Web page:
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Battle of the film adaptations: Andy Serkis's 'Jungle Book' to come out a year after Disney's

Weston WilliamsThe Christian Science Monitor

In the jungle, it's all about competition. Animals fight over food, territory, and mates. Often the strongest predators face off in competitions that attempt to show that they are masters of their domain.

The same might be said for movie studios.

Warner Bros. has announced that its version of "The Jungle Book" will come out only a year after Disney's release of their own film adaption of the 1894 classic.

According to comingsoon.net, Disney's Jungle Book is set for release on October 9, 2015, and Warner Bros.'s adaptation for October 21, 2016. That's less than a year and two weeks' difference between major movie releases based on the same source material.

While both projects have been in the planning stages for months, Disney's version is farther along than Warner Brothers'. The past several weeks have been full of casting announcements from Disney, while Warner Bros. only set a title for their film, "The Jungle Book: Origins" a couple of days ago.

"Origins" will be directed by Andy Serkis. Disney's "The Jungle Book" will be directed by Jon Favreau.

Disney is certainly putting a lot of big-name stars into their movie. Voices for many of the anthropomorphic animals in the story will be provided by the likes of Christopher Walken, Scarlett Johansson, Ben Kingsley, Lupita Nyong'o, Idris Elba, and Bill Murray, according to Rolling Stone. Casting has not yet begun on the Warner Bros. project.

While both films will draw from similar sources, both studios have stated different goals for their respective movies. According to Screen Rant, the Disney film will be a family-friendly movie, more or less a live action/CGI update of the animated film Disney already released in 1967. The Warner Bros. project will attempt to stay closer original source material, including darker elements Disney probably wouldn't use.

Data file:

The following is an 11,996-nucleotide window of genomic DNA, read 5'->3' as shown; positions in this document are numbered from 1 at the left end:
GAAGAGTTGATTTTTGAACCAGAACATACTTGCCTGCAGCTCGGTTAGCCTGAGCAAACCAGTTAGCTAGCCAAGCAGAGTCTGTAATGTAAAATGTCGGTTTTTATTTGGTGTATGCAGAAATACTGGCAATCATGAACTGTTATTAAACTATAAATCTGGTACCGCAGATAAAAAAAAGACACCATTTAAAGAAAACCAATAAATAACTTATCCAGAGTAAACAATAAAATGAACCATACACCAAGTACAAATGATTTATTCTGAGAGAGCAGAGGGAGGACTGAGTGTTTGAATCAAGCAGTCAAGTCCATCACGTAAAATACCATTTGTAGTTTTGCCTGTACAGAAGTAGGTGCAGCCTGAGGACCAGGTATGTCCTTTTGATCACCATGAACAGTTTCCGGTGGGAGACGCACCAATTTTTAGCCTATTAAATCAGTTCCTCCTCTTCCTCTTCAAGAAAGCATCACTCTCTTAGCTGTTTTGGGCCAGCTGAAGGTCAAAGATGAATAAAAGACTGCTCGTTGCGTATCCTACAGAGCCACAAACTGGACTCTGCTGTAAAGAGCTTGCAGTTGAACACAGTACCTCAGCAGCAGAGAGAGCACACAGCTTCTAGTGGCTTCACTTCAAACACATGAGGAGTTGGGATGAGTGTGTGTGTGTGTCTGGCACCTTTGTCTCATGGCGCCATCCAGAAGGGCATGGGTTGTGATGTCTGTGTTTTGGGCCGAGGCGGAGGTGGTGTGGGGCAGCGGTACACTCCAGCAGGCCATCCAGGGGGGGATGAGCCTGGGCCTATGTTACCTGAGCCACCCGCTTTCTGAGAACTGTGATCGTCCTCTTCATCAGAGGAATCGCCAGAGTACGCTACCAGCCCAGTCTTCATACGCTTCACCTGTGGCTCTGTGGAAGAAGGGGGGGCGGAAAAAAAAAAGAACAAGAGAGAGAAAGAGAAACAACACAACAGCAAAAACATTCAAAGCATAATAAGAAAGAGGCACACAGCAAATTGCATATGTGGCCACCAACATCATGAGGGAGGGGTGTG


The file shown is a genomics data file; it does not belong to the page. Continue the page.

That source material is Rudyard Kipling's collection of short stories entitled "The Jungle Book," published in magazines between 1893 and 1894. The collection has been in the public domain for decades, though Warner Brothers would be unable to use elements of the 1967 Disney film that weren't in the book. Christopher Walken's character in the upcoming Disney film, for instance, is "King Louie," an Orangutan that never appeared in the Kipling books, but did appear in the 1967 film. As such, Disney is free to use the character again, but Warner Brothers is not.

"The Jungle Book: Origins" will be Andy Serkis's directorial debut. As an actor, he is known primarily for his groundbreaking motion-capture work as Gollum for "Lord of the Rings" and as the ape Ceaser for the recent "Planet of the Apes" films. This expertise will likely come in handy for creating motion-capture CG models of the various talking animals required for bringing Kipling's story to life. While Serkis has never directed an entire feature film, has had a great deal of experience with directing action sequences, including the crowd-pleasing barrel escape scene from "The Hobbit: The Desolation of Smaug," according to Variety. Disney's film will be in good hands with action scenes as well. Jon Favreau directed "Iron Man" and "Iron Man 2."

The question of whose film will prevail will have to wait a couple of years. The epic battle of the studios won't end until both films have been released and their respective profits have been calculated. Until then, all bets are off.

Weston Williams is a Monitor contributor.